Among the many existential questions of building and distributing software is the question of product marketing. What even is product marketing?
Is it launching new products and features?
Is it finding ways to increase product adoption?
Is the goal of product marketing to offer customer education, retention, activation, or engagement? All of the above?
Product marketing can mean various things in different company contexts, which makes it hard to find a standard definition.
What we’ve landed on at Buffer is this simple definition:
Product marketing is communicating the value of our products to our audience.
Pretty straightforward, right?
The challenges, of course, come in when we apply that simple definition to the many types of projects and features we have with Buffer. Case in point: product launches.
A philosophy on how to launch
At Buffer, we have always loved the excitement of a big marketing launch. But as the company has matured, we’ve started to question whether or not big launches truly reflect how we make products and whether they are the best way to communicate the value of Buffer.
What makes our products special?
We regularly survey our customers about their experience using Buffer, and we tend to see patterns about what they like about Buffer and what we can improve. On the positive side, we almost always hear some variation of the following:
1. Our products are easier to use than other solutions
2. Our customer service is top-notch
One of the reasons why Buffer is intuitive is that we’ve resisted the temptation to release lots of disjointed products and features and we’ve been diligent about sunsetting concepts that weren’t fully realized. For example, we’ve retired features like content suggestions and optimal timing, and we’ve chosen not to develop a recurring content library.
Our strategy is to build a limited number of things and to build them well.
Recently, one of our product managers, Tom Redman, wrote a post about building minimum lovable products at Buffer. His article explained our product philosophy well:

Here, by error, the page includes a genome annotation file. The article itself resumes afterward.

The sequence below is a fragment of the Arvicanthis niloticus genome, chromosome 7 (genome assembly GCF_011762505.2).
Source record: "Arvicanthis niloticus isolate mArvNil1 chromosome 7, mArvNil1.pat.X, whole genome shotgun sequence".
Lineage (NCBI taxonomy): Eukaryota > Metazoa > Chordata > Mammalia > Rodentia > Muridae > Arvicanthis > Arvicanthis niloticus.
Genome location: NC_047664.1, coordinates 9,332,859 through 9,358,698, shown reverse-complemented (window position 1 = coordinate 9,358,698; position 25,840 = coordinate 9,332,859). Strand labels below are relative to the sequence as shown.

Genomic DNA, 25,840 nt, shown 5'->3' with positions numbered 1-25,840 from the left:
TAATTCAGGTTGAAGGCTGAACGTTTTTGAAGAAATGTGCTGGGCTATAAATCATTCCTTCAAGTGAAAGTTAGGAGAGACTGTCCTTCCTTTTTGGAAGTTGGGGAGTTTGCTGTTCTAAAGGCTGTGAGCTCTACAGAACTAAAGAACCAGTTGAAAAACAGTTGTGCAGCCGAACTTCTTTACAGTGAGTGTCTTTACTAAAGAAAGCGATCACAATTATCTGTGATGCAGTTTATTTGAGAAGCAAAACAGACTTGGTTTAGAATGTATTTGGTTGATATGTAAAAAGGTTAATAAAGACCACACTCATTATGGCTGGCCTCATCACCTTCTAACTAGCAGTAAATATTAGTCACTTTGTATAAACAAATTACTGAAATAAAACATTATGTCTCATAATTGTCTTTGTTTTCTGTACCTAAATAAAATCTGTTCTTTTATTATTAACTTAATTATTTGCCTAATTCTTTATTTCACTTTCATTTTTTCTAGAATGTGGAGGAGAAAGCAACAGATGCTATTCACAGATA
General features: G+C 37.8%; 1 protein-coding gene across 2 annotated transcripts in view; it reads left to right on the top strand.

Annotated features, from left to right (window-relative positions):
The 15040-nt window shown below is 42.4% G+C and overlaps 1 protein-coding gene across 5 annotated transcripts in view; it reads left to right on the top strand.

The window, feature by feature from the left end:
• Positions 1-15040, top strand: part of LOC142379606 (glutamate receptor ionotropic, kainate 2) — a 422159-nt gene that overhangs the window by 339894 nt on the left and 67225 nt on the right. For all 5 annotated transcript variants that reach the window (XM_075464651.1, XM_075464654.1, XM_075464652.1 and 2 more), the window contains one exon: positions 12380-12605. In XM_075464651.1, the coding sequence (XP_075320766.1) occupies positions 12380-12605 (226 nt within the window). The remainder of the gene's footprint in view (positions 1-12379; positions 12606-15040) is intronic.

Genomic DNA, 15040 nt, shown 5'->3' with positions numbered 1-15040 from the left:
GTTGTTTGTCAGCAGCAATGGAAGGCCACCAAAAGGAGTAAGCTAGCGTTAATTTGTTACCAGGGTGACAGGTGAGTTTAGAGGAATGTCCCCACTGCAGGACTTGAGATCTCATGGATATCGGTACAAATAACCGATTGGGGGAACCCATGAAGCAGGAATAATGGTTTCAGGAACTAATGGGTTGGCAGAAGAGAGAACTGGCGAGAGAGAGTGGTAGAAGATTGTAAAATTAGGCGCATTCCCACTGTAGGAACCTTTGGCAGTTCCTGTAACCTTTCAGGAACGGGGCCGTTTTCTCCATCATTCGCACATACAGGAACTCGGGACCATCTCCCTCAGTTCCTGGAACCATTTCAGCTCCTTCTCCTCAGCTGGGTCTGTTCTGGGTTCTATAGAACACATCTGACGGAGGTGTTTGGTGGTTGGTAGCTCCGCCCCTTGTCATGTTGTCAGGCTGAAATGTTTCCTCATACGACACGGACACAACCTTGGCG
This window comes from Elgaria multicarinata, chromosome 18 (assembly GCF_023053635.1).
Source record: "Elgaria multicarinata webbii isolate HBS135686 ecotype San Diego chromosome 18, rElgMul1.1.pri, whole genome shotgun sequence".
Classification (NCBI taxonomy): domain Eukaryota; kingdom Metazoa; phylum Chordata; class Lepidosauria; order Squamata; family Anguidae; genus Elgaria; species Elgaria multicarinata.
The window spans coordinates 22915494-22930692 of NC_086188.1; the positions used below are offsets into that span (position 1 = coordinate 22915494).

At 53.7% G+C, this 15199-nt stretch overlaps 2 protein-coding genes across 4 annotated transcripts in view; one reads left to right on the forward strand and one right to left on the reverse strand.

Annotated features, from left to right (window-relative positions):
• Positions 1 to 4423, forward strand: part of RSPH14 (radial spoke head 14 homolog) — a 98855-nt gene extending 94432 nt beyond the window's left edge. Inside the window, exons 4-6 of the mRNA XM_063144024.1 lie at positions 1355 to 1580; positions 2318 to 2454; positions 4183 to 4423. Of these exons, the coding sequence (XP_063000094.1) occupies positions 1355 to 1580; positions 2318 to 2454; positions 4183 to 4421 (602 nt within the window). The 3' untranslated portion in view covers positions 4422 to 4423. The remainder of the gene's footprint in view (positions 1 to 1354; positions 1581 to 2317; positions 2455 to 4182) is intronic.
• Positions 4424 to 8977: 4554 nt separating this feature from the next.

Tight constraints force a creative, disciplined and critical approach to product design and development… When it comes to implementing product features, I usually dream big then go small.
Going small with product marketing
It sounds counter-intuitive to intentionally “go small” with product marketing, right?
After all, big launches have a lot of benefits.
Big launches capture the public imagination.
Think: Apple keynotes and blockbuster film premieres. Even in B2B marketing, brands like Intercom are creating extensive teaser campaigns and holding live events.
Big launches can generate press, awareness, and customers.
For example, just recently we did a big launch for Stories Creator, our latest free marketing tool. It ended up as the No. 1 product on Product Hunt that day and is generating thousands of email signups and tens of thousands of visits to our website.
Big launches build team morale.
When we launched Stories Creator, we felt a real energy within the team. (Check out all those emoji replies!)
But going BIG has its downsides, too.
You only get one shot at a big launch.
With a series of small launches, you can gather feedback and refine your product and its positioning without alienating too many customers.
Big launches can create a false sense of product / market fit.